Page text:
A day in the life of a Cokernut

Monday 3rd March, day off work, other plans go awry, and the day is free to ride. So which uni? The Coker’s not been out for a while, so…

Drive to a safe parking place, and set off across level but slimy field to the hard grit path next to the River Trent. Ride upriver past the Nottingham Forest training pitch and receive mild mockery from players. Reflect that only 11 people are laughing at me, and 15 000 pay each week to laugh at them.

Up and over the suspension bridge - that’s a steep climb and descent at each end, with cast iron bollards just that bit closer together than I’d like. I make it and feel smug. Then on to the next bridge, and an attempt to find a short cut leaves me stranded in the rough at the edge of a rugby pitch, and the first UPD of the day. Not bad after nearly 4 miles of varied riding.

Then along a cycle path, surprising a couple of anglers riding to the river on 20 inch shopper bicycles. (I think, but don’t say, “Where’s your trawler, mate?” ) Then the devil makes me follow a track I’ve never seen before, and soon the Coker’s wheel is twice as heavy, and I’m slip sliding all over the place. I’m riding past steeply sloping woodland, and thinking I’ll come back with the MUni. A mile later, someone has repaired the path with poorly compacted hard core (US = rubble?) and it’s time to stand up and tip toe through the tulips.

And then I pass two teenage drunks (wish I could afford it at 11:00 a.m.!) who politely draw my attention to the absence of my other wheel. The pressure is on, now, because they are right at the bottom of a short but difficult slope, and then the scenery is flat river plain for miles, so they will see me if I UPD. I manage to stay on.

Is there a short cut back to the river bank? I end up climbing over a fence and through a hedge, then ride along a track until I come to a community of shacks and mobile homes. Seizing the initiative, I ask if it’s OK to ride past, and is there a way along the river bank? The response: “Yes, but you won’t make it on that thing.” There is only one possible response, as the red mist comes down, and, with the exception of about 50 yards of real rough stuff, I DO make it on that thing…

And I come out eventually at the A453 - busiest road for miles, and not safe to ride. A notice advertises a footpath but it looks like a farmer’s drive. I ride up, then politely dismount to walk through the farmyard. There’s a massive German shepherd dog, but I don’t flinch at his mock attack, and minutes later we are firm friends. But as soon as I push the unicycle, he bites the pedal!

I hope the farmer will come out so I can ask about the direction the path takes - it looks too hilly and muddy for the Coker. No farmer, so I walk back to the road - every time I try to ride, the German shepherd gets a bit too interested.

Then I cross the road and the dog follows me. I lead him back (stopping the traffic) and say, ‘Home, boy!’ As soon as I cross the road again, he follows me. Lorries brake sharply and a driver yells abuse. I reply that it’s not my dog. I lead the dog back, and repeat the pattern a couple more times. Some drivers laugh sympathetically; others yell abuse.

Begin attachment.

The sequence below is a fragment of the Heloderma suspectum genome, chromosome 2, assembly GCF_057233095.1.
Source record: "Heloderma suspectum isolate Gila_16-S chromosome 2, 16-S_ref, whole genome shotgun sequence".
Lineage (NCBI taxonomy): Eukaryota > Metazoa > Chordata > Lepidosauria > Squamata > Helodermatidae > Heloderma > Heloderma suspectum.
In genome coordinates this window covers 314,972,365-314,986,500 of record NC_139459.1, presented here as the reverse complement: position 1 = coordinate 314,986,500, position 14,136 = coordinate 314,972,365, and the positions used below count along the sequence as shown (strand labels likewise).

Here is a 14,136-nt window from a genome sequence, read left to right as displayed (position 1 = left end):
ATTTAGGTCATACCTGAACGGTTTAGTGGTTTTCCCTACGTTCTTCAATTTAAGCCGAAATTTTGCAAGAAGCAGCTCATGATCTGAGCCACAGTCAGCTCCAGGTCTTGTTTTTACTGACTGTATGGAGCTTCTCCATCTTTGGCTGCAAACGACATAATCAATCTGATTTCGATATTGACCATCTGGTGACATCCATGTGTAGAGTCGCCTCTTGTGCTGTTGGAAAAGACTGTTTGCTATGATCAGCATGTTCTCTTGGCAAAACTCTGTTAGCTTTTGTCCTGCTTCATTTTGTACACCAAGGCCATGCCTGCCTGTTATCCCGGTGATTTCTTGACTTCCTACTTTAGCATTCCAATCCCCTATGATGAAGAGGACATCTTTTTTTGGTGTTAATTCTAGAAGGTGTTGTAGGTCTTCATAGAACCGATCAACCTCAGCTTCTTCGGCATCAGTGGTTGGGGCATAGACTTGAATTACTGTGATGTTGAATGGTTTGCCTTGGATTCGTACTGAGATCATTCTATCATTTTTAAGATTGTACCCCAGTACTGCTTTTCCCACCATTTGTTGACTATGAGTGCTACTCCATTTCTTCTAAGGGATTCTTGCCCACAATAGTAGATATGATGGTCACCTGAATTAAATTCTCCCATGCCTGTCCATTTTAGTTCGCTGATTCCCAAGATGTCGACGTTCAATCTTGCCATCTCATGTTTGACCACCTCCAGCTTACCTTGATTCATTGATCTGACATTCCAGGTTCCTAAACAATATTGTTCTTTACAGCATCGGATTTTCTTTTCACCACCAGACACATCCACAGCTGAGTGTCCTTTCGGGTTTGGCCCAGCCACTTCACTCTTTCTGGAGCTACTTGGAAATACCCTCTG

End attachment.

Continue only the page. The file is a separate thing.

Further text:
Eventually, I decide it’s not my problem. I ride off. The dog follows, but doesn’t bite my ankles. A bus approaches. I tuck in to the side of the road. The dog runs out. The coach driver brakes and yells abuse. I shrug. It’s not my bloomin’ dog!

And eventually I escape, and I’m back on muddy slimy paths, and starting to wonder whether I should turn back… but am I a man or a mouse? The mud devil leads me on.

At last, back onto the road, and a couple of steep hills, and far too many big lorries. I dismount to let each one pass, and one of the drivers sneers rather too obviously for my taste. I explain that he should enter the highland games or open a pancake restaurant, what with him being such a tosser. We part, but not as friends.

Then down to the marina, where I discover that the cafe is closed. (Only in England can you not buy food or coffee at lunch time.)

They sell newspapers though. My money is a bit slimy because, being conscientious, I put my banana peels back in my rucksack instead of discarding them. Thoughtfully, I drop the coins, and scrub them on the carpet with my foot before handing them over, but the lady behind the counter still wrinkles her nose in disgust. Disgusted now? Wait until she has to vacuum the carpet. :0)

So the cafe is shut, and I add a mile round trip to my loop and find that the other cafe I know is also shut. And now I’ve done 25 miles and things are looking bad. Calories are needed, and my temper is fraying.

Into the Harrington Arms pub, where meals are listed at £14 for a main course. Panic! Until the barmaid shows me the ‘light meals menu’ at 1/3 of that price.

And from here it’s only a dozen miles home, but the pain fairy has removed my Viscount saddle and attached an engineering brick to the seat post. My legs are starting to cramp (all that cross country on the slimy mud has taken its toll) and progress becomes a series of 1 mile bursts followed by rather glum rests.